A Labour peer has stated that the former head of MI6 in Belgian Congo claimed responsibility for the removal and assassination of that country's first democratically elected prime minister, Patrice Lumumba. As with those notorious conspiracy theories which insist that the Iraq crusade was mainly about oil, Lord Lea said that Daphne Park was concerned about the possibility of Lumumba treating his country's uranium, diamond and mineral resources as Congolese property. Convincing as this appears, a former intelligence official who was acquainted with Park has denied the whole business in the Murdoch Times: "It doesn't sound like the sort of remark Daphne Park would make. She was never indiscreet", even fifty years after the fact when she knew she'd got away with it. She was, after all, British. "Also MI6 never had a license to kill." Well, that would certainly have stopped them; particularly if they could collaborate with their European partners to get the dirty work done by Belgian troops instead of soiling their own lily-white hands.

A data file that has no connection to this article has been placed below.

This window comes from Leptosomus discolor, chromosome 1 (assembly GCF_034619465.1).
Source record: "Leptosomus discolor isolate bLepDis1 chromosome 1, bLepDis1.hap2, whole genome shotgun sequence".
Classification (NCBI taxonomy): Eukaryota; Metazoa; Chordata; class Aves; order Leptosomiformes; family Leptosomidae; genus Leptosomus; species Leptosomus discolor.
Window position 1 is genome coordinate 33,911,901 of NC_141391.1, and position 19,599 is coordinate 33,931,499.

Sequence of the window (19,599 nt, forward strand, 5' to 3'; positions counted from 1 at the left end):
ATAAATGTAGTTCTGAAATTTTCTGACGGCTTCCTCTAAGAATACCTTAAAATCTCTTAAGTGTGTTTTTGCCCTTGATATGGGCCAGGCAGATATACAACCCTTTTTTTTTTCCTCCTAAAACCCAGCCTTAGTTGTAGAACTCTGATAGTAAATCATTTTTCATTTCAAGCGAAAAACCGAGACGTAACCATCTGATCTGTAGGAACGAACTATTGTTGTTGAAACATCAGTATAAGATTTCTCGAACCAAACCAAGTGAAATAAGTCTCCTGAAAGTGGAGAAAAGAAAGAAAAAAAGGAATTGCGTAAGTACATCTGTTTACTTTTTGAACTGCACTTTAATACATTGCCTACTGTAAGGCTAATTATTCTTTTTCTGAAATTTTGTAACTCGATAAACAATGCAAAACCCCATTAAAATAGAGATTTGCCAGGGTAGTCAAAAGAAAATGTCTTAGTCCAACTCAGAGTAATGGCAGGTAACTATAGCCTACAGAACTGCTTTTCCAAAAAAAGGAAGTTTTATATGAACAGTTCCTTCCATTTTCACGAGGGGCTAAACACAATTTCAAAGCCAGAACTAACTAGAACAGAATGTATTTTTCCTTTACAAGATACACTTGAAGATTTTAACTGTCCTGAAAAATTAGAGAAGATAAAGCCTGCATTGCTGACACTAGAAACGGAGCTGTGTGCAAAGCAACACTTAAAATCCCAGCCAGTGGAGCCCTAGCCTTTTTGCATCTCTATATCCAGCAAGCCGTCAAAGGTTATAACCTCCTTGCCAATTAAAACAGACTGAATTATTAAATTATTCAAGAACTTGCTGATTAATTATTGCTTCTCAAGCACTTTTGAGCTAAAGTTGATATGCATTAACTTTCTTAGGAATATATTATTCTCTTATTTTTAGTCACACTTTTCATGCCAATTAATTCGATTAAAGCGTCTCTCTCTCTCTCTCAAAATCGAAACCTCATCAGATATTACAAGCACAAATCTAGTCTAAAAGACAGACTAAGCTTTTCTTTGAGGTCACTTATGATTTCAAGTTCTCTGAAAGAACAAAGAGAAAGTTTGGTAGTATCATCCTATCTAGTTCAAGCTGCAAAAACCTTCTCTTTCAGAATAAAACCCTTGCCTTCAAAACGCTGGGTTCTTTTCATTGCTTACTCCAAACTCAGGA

Monday, April 01, 2013


Richard Bates, Jr. 2012

Pauline (Annalynne McCord) lives with her piously neurotic and domineering mother Phyllis, her paunchy and henpecked father and her sickly but beloved younger sister. As befits a teenager with medical ambitions, Pauline professes tentative disbelief in God while addressing Him as an equal and giving Him a piece of her mind on such matters as the emotional dynamics of family reunions in Heaven. Pauline's dreams take place in a blue-and-white-tiled surgico-erotic laboratory cum Sadean theatre cum fantasy bathroom, while her waking hours are blighted by her vapid classmates, irritating teachers and hapless family.